Hall of Famer Perry Watson reflects on Titans, Fab 5


VN Sports Editor


The man who changed the dynamic of Detroit Titans men’s basketball finally has his place in the Hall. 

Not Dick Vitale. (He’s there, too.) But Perry Watson, the former Detroit Southwestern High School head coach and current Orlando Magic scout who was inducted recently into the Titans Hall of Fame.

Watson, who played an integral role on U-M’s famous Fab Five teams, was recruited to UDM in 1993 by former university president Sister Maureen A. Fay, who pitched to him a strong emphasis on education and building relationships. 

It was an easy decision for Watson after he realized he had achieved all he could while at Michigan. 

His tenure with the Wolverines included a “whole lot of highs” and gave Watson the chance to coach and mentor future NBA stars Juwan Howard, Jalen Rose and Chris Webber. 

All about building close bonds with his players, Watson did just that with the guys who made wearing saggy shorts famous in the early ’90s.  

While getting to know three of the greatest U-M basketball players of all-time, he also got to know them off the basketball floor and witness their development into men. 

Rose, for instance, always was the player that brought the rest of the Fab Five together during times of conflict, according to Watson. 

Thus, it was early on when Watson saw leadership abilities out of Rose that would later enable him to start his own charter high school in northwest Detroit, the Jalen Rose Leadership Academy. 

“He was the glue to the team, making the team function smoothly,” Watson said. 

And Rose has been the guy that’s been trying to get the team back together since implications of wrongdoing stripped the Fab Five of all its accomplishments.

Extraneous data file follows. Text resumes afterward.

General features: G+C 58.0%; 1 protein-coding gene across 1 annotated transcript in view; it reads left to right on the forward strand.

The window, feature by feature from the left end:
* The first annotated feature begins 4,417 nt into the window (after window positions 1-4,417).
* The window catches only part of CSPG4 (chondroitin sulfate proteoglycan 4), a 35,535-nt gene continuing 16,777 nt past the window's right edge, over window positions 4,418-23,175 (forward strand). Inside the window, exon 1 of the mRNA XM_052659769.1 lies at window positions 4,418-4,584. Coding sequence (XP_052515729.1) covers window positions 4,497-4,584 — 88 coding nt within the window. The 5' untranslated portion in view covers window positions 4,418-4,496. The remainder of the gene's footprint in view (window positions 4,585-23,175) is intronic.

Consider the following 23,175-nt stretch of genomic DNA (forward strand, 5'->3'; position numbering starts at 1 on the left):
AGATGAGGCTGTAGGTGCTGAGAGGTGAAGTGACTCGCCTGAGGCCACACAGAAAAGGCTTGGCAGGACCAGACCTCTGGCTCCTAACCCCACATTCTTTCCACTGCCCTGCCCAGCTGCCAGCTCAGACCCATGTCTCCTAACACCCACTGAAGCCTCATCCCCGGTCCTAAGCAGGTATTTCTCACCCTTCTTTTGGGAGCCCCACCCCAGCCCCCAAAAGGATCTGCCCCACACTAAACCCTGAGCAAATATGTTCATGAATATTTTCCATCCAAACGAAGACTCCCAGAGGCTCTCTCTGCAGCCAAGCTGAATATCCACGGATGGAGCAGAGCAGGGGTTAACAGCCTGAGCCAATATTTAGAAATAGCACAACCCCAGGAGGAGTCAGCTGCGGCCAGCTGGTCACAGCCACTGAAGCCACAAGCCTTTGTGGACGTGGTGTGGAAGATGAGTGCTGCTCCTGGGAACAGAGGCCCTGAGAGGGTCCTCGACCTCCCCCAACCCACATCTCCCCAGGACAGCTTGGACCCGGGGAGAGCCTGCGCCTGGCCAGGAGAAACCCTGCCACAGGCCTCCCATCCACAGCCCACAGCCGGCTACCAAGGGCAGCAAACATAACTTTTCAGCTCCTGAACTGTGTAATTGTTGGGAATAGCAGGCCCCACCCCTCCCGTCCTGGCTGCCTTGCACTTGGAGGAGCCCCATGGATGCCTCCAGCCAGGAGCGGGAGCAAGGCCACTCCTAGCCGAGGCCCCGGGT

Once a close-knit group, it is no longer, primarily because of former NBA All-Star power forward Chris Webber.

According to Watson, Webber – still to this day – believes that no one’s telling the real story about the downfall of the Fab Five era, despite the presence of the Rose-produced ESPN “30 for 30” documentary, which sufficiently depicts the era, according to many critics.

The feeling of disappointment expressed in Rose’s documentary regarding the back-to-back national championship game appearances being taken away is genuine, according to Watson.

The 64-year-old said that many sacrifices were made to achieve what was wiped away from the U-M basketball program in 2002 when sanctions were handed down against it due to Webber and others taking money from booster Ed Martin.

The sanctions ended the university’s acknowledgment of the team’s accomplishments during the 1992 and 1993 NCAA tournaments.

The impact of the Fab Five is still felt to this day, which is why Watson hopes the quintet will re-unite.

Does he believe it will happen, however?

If Webber clears up the bad feelings that he presently holds about U-M with new athletic director Jim Hackett, Watson believes it will.

It’s about time for it to happen, just as was the case when Watson took over at UDM in 1993 after his two-year stint on the bench with the Wolverines.

During his nearly 15 full seasons in the Titan job – he took a leave of absence from his perch in January 2008 that he never returned from – he compiled 261 victories and 10 winning campaigns, good for an average of 17 wins per season. But he did a lot more than just coach basketball.

He also became known for being a popular face within and outside the community with frequent visits from former Detroit mayors Coleman Young and Kwame Kilpatrick during his UDM tenure.